And all the time the dog ran with him, at his heels. When he fell down another time, it curled its tail over its forefeet and sat in front of him looking at him strikingly keen and steady. The warmth and soundness of the being maddened him, and he hexed it till it flattened down its ears yieldingly. This time the shivering came more quickly upon the man. He was losing in his fight with the frost. It was creeping into his body from all sides. The thought of it drove him on, but he ran no more than a hundred feet, when he stammered and tilted headlong. It was his last fright. When he had eft-found his breath and handling, he sat up and housed in his mind the dream of meeting death with loftiness. However, the dream did not come to him in such footing. His thought of it was that he had been making a clod of himself, running about like a chicken with its head cut off – such was the likeness that came to him. Well, he was bound to freeze anyway, and he might as well take it becomingly. With this new-found frith of mind came the first glimmerings of drowsiness. A good belief, he thought, to sleep off to death. It was like being numbed. Freezing was not so bad as people thought. There were lots worse ways to end.

He dreamt of the boys finding his body next day. Shortly he found himself with them, coming along the byway and looking for himself. And, still with them, he came about a wend in the way and found himself lying in the snow. He did not belong with himself anymore, for even then he was out of himself, standing with the boys and looking at himself in the snow. It indeed was cold, was his thought. When he came back to the States he could tell the folks what true cold was. He drifted on from this to a dream of the old-timer on Sulphur Brook. He could see him rather openly, warm and lithe, and smoking a theet.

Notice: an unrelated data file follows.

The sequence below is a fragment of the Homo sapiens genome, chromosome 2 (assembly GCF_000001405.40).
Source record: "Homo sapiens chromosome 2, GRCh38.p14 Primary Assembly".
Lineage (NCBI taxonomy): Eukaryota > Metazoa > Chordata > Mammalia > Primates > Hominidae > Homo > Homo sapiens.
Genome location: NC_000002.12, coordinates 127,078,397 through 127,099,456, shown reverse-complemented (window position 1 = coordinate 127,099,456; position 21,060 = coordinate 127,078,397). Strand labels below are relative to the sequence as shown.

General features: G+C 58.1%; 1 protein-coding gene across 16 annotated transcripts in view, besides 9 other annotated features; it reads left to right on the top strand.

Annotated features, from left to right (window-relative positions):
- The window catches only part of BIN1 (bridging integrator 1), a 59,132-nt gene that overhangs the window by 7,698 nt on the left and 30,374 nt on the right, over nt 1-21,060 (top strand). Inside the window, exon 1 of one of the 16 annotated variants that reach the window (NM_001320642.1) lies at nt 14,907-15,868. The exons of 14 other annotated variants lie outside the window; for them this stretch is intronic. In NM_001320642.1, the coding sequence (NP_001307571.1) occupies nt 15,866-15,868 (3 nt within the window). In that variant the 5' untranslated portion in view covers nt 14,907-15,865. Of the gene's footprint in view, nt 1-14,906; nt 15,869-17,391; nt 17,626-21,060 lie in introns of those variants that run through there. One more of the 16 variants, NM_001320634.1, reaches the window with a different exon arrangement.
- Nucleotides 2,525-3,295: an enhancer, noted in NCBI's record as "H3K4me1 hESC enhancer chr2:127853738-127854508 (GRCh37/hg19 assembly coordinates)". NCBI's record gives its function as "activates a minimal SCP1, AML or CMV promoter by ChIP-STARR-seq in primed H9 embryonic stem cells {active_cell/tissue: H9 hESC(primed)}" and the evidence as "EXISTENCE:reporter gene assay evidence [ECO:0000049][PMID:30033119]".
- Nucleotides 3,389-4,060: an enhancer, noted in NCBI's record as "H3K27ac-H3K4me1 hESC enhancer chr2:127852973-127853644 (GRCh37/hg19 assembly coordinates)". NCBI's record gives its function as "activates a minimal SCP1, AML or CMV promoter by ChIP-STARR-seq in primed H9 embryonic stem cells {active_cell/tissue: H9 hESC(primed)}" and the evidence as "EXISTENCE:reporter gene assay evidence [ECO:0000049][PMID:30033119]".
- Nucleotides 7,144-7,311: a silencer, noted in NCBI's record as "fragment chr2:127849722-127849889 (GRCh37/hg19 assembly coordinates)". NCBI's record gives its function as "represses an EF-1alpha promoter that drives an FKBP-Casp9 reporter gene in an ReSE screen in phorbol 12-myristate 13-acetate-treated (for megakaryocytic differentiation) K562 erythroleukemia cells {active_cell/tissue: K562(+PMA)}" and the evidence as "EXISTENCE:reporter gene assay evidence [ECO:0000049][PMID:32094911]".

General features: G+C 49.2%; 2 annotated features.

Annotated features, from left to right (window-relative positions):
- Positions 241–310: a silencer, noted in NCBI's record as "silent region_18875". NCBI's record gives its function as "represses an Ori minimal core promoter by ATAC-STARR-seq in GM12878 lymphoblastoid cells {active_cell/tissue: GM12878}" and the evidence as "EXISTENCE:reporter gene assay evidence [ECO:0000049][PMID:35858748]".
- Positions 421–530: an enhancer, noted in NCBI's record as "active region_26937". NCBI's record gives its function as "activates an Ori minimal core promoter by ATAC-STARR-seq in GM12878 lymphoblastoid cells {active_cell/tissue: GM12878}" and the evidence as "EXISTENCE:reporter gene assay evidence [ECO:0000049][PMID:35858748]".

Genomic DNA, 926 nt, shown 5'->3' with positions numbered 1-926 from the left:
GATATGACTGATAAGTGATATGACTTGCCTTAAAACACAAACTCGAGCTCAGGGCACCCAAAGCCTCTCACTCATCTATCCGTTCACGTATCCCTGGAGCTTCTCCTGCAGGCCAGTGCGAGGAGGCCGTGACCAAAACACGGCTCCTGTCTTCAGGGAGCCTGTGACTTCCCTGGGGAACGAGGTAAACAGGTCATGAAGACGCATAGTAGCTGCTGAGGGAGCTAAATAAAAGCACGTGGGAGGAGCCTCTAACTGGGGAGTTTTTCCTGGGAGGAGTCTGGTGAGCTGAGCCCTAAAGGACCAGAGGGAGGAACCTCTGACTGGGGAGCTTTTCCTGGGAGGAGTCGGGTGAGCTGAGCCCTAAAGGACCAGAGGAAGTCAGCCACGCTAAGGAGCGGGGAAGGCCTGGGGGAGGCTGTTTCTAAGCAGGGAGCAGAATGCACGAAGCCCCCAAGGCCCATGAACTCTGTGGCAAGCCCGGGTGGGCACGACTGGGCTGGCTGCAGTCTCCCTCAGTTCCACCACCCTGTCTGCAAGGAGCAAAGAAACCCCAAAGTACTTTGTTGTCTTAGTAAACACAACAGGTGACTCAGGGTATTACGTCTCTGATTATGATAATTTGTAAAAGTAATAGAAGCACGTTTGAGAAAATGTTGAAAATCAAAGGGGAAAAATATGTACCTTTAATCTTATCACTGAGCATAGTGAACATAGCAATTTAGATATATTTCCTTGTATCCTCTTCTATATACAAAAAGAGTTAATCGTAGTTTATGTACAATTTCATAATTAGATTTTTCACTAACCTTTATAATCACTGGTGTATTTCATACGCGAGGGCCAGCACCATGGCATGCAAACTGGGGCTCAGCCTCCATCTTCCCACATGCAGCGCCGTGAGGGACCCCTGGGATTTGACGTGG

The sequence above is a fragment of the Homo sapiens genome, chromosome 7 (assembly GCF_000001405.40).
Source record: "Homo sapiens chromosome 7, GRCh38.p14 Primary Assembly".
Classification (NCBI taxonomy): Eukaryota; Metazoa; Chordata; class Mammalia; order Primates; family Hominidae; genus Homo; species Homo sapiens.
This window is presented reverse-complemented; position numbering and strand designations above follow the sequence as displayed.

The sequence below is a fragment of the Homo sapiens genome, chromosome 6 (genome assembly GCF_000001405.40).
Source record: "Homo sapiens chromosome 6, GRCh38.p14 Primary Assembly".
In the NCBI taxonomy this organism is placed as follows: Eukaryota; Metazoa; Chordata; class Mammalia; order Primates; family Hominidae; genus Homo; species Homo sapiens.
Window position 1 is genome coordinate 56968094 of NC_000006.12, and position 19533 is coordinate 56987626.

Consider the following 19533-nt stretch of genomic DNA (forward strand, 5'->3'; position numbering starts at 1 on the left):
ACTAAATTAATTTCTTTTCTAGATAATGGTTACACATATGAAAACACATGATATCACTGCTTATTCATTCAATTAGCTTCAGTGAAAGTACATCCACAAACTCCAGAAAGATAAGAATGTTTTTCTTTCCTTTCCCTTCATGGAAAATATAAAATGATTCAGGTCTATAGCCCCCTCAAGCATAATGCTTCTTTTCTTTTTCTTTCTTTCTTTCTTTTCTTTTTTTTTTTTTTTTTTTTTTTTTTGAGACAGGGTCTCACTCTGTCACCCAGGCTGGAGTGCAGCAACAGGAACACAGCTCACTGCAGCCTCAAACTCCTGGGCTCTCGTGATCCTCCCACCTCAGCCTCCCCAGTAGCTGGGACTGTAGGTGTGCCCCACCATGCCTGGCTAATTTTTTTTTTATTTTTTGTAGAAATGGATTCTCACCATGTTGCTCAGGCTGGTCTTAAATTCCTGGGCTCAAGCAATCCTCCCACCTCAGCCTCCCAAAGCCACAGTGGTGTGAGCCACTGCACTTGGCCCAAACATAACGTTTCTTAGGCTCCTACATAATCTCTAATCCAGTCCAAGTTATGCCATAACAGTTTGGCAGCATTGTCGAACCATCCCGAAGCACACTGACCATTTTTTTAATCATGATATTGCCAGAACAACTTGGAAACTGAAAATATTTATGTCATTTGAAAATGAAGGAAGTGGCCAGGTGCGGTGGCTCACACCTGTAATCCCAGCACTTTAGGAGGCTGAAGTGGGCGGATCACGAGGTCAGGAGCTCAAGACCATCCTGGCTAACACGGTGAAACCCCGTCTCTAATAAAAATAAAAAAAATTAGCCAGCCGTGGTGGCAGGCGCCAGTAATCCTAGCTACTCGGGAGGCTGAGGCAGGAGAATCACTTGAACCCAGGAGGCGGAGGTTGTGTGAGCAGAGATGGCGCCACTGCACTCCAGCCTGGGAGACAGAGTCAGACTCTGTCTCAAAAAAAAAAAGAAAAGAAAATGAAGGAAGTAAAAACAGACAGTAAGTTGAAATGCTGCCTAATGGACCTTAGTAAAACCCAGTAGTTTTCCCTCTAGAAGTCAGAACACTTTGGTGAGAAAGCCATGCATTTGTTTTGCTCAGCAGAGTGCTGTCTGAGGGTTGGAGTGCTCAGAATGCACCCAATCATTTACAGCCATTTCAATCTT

"You were right, old hoss; you were right," the man mumbled to the old-timer of Sulphur Brook.

Then the man drowsed off into what seemed to him the most lithe and fulfilling sleep he had ever known. The dog sat siding him and holding. The short day drew to an end in a long, slow twilight. There were no hints of a fire to be made, and, besides, never in the dog's life had it known a man to sit like that in the snow and make no fire. As the twilight drew on, its keen yearning for the fire overcame it, and with a great lifting and shifting of forefeet, it whined softly, then flattened its ears down in readiness of being chidden by the man. But the man held speechless. Later, the dog whined loudly. And still later it crept near to the man and hooked the smell of death. This made the being bristle and back away. A little longer it tarried, howling under the stars that leaped and tumbed and shone brightly in the cold heavens. Then it went and loped up the byway in the bearing of the shelter it knew, where were the other food-bringers and fire-bringers.